Despite Ireland being a small country, it one of the world’s biggest gambling nations. As its stands, more than 6,000 people are employed in betting shops with a further 1,000 working within the online gambling field. Gambling products are accessible 24/7, however, Irish Gambling is in transition, with many claiming the laws to be outdated. The Gambling Control Bill, which includes an important piece of legislation, was first put to Dail Eireann way back in 2013, but it is yet to be passed in law. The plans aim to bring Irelands online and land-based gambling regulation to the same level as that of neighbouring UK, and many claim it’s needed in order for Ireland to flourish.
Gambling in Ireland
Statistics show Ireland has an appalling number of problem gamblers, but not only that, they rank among the highest in the world when it comes to the average level of individual losses, two of the main reasons for greater regulation calls. As it stands, gambling operators in Ireland can bypass the process of obtaining a gambling licence and because of this, rogue casinos can operate with impunity, which leads to more problem gamblers losing more money! There is no support for players who are considered to be problem gamblers and there is no policy for casinos to check against money-laundering, shocking really, what with other nations having implemented these into legislation many years ago now.
Irish politicians; Sharon Byrne, David Hickson and Maureen O’Sullivan, have spoken in favour of the proposed bill, with Maureen O’Sullivan claiming that the bill is needed to combat organised crime and money laundering; “1% of the industry is regulated for money laundering, which means that 99% are not.” Byrne and Hickson branded the current gambling law as outdated, having been created back in the 1950’s, long before any land-based casino arrived into the country. The trio argue that the current bill does nothing to support those with gambling addiction and there are concerns over underage gambling too – the Gambling Control Bill, all 90-pages of it, will help to enforce a stricter gambling policy throughout the country. Online betting between 18 and 25 years olds is the most popular form of gambling across Ireland, and it’s thanks to the advances in technology that make it even easier and quicker to gamble than ever before. In the UK, gambling operators are required by law to offer direct support to customers, plus all licensed and regulated websites offer players the ability to track spending and impose gambling restrictions on their account, if they so wish.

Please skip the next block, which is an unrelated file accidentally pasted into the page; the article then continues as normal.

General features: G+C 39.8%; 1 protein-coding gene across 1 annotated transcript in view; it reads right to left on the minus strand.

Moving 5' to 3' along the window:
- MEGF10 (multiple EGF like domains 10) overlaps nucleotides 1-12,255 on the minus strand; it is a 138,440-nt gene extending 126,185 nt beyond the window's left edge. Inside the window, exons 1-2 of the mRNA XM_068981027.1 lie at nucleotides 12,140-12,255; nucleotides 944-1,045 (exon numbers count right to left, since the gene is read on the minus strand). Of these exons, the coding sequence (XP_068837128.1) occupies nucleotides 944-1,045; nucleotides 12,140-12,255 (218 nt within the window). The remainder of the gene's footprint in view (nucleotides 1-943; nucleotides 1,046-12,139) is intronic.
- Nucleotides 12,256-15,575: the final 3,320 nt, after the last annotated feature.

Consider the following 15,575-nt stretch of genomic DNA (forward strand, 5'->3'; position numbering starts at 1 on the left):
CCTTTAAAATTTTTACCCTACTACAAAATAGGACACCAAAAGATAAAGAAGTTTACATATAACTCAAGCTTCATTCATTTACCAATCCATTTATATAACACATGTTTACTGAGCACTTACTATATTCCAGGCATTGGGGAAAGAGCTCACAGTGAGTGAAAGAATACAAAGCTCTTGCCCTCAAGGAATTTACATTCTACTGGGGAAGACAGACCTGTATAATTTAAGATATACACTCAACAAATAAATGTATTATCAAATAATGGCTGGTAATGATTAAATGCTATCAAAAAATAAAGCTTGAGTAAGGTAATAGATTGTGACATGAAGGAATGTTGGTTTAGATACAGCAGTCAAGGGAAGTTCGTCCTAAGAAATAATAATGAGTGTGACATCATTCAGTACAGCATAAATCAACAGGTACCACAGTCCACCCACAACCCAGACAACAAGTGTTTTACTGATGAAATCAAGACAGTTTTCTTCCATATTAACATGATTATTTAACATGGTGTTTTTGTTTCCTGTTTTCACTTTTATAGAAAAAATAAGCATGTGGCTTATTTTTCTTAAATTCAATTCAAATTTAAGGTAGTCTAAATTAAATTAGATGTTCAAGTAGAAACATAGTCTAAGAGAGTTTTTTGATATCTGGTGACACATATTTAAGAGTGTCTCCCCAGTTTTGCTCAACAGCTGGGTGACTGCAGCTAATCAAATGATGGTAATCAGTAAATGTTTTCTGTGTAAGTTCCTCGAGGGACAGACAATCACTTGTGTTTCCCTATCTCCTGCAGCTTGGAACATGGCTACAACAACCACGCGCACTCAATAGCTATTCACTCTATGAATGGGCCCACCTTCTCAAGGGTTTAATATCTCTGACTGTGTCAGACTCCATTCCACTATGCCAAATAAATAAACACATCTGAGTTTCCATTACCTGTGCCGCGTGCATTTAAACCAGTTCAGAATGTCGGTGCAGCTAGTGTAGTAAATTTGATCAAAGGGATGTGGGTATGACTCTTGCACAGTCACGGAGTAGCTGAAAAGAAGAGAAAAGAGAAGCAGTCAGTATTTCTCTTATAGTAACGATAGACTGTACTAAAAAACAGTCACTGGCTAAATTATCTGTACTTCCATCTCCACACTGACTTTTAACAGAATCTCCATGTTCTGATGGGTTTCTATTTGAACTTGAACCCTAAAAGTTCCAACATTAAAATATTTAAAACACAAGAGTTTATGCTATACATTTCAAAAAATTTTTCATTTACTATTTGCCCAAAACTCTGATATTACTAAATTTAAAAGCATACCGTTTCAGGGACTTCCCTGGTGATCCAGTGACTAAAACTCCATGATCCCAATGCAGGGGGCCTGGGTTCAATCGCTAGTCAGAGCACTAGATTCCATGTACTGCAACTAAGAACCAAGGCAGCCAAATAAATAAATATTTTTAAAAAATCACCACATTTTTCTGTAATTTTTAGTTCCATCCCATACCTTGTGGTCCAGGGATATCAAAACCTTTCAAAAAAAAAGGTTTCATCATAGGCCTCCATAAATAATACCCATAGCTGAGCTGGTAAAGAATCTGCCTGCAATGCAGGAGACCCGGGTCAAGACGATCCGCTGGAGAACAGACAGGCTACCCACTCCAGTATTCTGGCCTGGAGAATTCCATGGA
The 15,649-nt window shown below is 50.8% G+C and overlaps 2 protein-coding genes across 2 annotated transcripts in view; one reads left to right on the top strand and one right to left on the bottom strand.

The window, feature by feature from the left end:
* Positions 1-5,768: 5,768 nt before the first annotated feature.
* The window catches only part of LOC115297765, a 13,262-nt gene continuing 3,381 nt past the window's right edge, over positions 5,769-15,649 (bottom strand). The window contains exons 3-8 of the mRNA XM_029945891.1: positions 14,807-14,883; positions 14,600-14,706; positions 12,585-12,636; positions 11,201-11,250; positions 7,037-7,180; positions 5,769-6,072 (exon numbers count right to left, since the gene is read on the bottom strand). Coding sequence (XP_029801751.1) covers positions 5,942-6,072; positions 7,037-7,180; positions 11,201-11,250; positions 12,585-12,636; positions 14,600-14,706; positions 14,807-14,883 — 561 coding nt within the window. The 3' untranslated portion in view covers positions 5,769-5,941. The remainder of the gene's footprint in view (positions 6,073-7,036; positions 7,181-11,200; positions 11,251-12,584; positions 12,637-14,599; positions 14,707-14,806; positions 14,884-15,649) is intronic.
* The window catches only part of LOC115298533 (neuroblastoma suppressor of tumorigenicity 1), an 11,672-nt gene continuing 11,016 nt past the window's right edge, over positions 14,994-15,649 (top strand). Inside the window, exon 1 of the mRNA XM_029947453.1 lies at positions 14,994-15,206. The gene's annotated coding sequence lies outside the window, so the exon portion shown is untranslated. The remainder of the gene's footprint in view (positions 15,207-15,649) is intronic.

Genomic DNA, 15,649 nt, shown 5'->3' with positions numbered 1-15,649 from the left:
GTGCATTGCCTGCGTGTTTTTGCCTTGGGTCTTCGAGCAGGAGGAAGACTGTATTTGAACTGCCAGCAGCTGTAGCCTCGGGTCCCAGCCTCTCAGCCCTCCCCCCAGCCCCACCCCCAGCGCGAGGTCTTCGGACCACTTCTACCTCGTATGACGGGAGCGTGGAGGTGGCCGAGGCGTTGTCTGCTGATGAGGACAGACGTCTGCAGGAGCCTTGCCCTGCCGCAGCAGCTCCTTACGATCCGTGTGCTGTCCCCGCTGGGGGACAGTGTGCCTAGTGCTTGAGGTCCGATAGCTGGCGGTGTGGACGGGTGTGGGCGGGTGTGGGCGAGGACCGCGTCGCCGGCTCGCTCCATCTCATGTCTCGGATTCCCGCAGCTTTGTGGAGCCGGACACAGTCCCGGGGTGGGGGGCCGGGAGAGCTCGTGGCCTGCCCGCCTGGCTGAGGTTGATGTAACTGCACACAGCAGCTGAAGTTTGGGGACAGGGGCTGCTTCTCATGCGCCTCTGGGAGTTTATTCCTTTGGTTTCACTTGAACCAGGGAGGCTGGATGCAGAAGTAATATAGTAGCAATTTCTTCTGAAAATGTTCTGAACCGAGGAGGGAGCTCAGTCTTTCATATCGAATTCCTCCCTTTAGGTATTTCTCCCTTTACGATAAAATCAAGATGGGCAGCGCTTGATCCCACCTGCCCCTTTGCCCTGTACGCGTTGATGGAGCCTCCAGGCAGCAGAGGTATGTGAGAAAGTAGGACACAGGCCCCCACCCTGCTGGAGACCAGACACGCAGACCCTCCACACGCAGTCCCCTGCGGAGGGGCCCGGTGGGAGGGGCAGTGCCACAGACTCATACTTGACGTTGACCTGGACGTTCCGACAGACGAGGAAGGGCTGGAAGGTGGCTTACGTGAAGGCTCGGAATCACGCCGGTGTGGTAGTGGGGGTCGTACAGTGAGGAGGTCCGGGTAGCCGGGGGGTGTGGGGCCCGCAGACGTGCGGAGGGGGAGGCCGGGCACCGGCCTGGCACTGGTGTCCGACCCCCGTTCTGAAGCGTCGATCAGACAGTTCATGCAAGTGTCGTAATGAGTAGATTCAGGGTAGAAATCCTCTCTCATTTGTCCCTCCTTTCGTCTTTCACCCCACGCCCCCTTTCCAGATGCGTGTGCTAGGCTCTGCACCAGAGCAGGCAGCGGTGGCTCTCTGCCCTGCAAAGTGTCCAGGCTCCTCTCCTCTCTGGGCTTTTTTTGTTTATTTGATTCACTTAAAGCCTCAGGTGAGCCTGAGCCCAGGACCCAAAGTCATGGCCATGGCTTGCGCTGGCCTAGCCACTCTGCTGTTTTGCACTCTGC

It’s claimed that the reason for the lack of movement on the regulation front is due to the lack of consensus on how it should be done. Four years ago, further academic evidence into problem gambling in Ireland was requested by the Department of Justice, they also sought to talk to major shareholders within the iGaming sector before acting on the bill. When completed, the Irish gambling industry would be brought inline with the UK gambling industry, which is said to be worth approximately £15 billion.